Many of the patients referred to Aspire Care Clinic are coming to have lesions assessed. These lesions include moles, cysts, skin tags, warts, seborrheic keratosis, and actinic keratosis. If your doctor has any concerns with these lesions after examining them, a biopsy will done and the sample will be sent to the lab for further analysis. With all lesion removals, the nursing staff will go over after care with you and provide you with a wound care handout.
Moles are also known as melanocytic nevus and are benign skin lesions. Individuals can be born with moles or they can develop over time. There is not an exact reason for development of moles, however genetic factors, repeated sun exposure and immune status are factors.
Moles can be flat in appearance or protrude outwards. They can range in colour from skin coloured to light brown or almost black. Moles often appear to be symmetrical in shape however they can have odd shapes as well.
Moles are often removed with a shave biopsy. You will be given a local anesthetic and then a very superficial shave is done to remove the mole. This procedure is quick and does not require the use of any suturing and after care to the site is very simple. If the mole appears to be suspicious, the biopsy will be sent to the lab for further analysis as well.
Cysts are also very commonly removed in the clinic. These occur under our skin’s surface and normally present as palpable, mobile spheres. Unless the cyst is infected, the skin above them is a healthy layer of unbroken tissue. For this procedure, you will be given local anesthetic and then a small excision is done to expose the cyst itself. Once the cyst is removed, a few sutures are put in place to close the site. Wound care instructions are given and you will be advised on when to return to have your sutures removed.
Skin tags are another common skin issue dealt with at Aspire. Skin tags are harmless lesions that tend to hang off of our skin. The procedures for the removal of skin tags can involve cauterization and the other involves cryotherapy. If skin tags need to be cauterized, you will be given local anesthetic and then the tag is cauterized off. If cryotherapy can be used, the affected area is sprayed with liquid nitrogen (essentially very cold air).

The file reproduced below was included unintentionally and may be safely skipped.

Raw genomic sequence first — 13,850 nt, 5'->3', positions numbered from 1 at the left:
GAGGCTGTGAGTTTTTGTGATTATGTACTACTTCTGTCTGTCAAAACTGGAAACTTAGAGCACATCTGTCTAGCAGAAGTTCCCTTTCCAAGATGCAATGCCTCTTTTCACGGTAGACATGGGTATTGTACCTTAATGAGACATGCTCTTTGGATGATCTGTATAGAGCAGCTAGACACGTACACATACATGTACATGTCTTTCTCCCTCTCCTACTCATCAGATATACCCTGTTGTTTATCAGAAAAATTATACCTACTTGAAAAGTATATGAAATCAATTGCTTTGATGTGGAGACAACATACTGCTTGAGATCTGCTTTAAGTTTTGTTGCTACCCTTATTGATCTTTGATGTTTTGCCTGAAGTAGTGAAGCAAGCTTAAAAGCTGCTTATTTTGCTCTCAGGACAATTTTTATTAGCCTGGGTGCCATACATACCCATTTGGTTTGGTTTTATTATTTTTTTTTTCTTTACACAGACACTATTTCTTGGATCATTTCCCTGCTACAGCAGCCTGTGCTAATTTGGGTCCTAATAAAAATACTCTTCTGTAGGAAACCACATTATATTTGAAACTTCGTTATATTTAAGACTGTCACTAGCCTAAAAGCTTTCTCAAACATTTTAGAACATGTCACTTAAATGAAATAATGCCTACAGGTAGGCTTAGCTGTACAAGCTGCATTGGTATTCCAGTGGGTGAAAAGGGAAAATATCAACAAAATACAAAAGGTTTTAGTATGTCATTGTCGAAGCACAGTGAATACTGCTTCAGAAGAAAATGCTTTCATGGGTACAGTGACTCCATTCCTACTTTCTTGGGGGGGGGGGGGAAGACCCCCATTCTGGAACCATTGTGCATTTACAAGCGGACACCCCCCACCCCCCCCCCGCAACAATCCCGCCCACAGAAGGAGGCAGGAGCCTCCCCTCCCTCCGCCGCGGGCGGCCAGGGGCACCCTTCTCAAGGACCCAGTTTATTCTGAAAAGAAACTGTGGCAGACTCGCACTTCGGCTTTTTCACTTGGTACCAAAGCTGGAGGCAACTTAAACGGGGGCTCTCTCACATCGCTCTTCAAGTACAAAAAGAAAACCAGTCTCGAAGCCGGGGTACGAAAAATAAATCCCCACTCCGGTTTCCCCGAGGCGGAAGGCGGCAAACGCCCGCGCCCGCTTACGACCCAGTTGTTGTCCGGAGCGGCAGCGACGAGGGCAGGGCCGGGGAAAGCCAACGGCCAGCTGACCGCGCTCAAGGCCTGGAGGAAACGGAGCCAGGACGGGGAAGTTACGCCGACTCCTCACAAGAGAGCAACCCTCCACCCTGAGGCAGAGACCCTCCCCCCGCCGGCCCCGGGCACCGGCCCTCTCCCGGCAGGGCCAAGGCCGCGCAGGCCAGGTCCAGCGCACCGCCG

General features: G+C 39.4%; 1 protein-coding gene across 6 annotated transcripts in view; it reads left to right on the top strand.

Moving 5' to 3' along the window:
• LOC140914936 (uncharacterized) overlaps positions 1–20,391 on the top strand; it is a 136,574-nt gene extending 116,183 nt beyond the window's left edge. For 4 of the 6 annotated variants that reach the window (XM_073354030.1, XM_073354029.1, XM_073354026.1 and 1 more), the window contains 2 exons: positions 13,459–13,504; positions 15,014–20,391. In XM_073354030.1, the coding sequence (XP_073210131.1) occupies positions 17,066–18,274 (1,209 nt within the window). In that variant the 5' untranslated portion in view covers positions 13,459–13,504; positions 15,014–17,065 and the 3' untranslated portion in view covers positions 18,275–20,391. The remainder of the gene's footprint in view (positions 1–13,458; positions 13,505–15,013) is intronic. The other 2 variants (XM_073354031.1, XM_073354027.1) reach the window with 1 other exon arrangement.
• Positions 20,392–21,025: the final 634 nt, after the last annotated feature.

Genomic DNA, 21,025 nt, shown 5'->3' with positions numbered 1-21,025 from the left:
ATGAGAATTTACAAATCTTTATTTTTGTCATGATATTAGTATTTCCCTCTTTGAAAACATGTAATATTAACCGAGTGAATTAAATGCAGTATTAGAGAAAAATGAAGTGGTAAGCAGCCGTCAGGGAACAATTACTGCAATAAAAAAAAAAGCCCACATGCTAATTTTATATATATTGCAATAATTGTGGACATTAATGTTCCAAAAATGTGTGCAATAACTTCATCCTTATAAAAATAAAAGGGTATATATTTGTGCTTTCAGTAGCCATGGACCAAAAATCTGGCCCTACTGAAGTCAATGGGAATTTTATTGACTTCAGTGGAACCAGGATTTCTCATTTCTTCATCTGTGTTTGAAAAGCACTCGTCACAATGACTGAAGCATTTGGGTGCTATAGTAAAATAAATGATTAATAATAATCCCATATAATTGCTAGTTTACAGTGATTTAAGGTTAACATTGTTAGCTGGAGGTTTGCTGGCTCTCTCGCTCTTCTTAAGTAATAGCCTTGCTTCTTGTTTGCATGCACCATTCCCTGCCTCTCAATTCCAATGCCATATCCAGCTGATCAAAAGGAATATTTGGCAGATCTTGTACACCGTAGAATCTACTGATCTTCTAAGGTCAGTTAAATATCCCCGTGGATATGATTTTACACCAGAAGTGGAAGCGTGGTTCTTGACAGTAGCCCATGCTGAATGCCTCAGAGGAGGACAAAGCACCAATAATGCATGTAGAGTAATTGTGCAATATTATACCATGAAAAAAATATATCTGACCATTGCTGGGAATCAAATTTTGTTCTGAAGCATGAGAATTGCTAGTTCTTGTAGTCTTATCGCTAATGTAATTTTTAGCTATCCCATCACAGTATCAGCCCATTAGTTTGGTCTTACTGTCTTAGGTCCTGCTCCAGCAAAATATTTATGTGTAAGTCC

A wart is a very common benign skin lesion. They commonly occur in school-aged children and individuals with dermatitis. Warts are caused by some form of HPV (human papillomavirus) that infect the skin (there are more than 150 known types of this virus). The infection begins in the basal layer of the epidermis, and then causes proliferation of the keratinocytes (skin cells) and hyperkeratosis, and production of infectious virus particles.
Warts can be spread by skin to skin contact and by picking or itching at the area and then touching another part of your skin. They can develop on the skin’s surface or under fingernails and toenails. They often look like rough cauliflower-like areas and may have tiny red or black dots visible.
Warts can be treated in the clinic with the following treatments: cryotherapy (liquid nitrogen), cantharone (topical agent) and skin shaves. Sometimes one of these methods may be used at once or a couple of them may be used in conjunction for treatments. Warts are generally stubborn and will require a few appointments for effective treatment of the lesion.
Seborrheic keratosis is a harmless wart like spot that often develops in older adults. It is estimated that 90% of adults over 60 years of age develop them. These are a very common sign of aging skin and some individuals can develop hundreds of them over the body’s surface. There is no definitive cause to these lesions. However, it is noted that they can develop after a sunburn, as a result of dermatitis or due to repeated skin friction.
The characteristics of seborrheic keratosis can include a smooth, waxy or wart like surface and they can exhibit different colours such as skin colour, yellow, grey, tones of brown and even black. They stick to the skin’s surface much like barnacles. Treatment and removal of these lesions include cryotherapy (liquid nitrogen) and skin shaves. Often the diagnosis of seborrheic keratosis is easily done by a visual skin check but sometimes it can resemble skin cancers-if this is the case, a sample will be obtained and sent to the lab for further analysis.
Actinic keratosis is a precancerous scale-like lesion found on sun damaged-skin; it is also known as solar keratosis. Actinic keratosis can appear flat or like thickened plaques and can look scaly or wart like. They can appear white to yellow in colour, and may be tender to touch. These are most commonly found in sites that are repeatedly exposed to the sun such as the face, scalp, and the backs of hands.
Actinic keratosis is normally diagnosed visually but occasionally a small skin biopsy is necessary. These lesions are treated with cryotherapy (liquid nitrogen), skin shaves or excisions.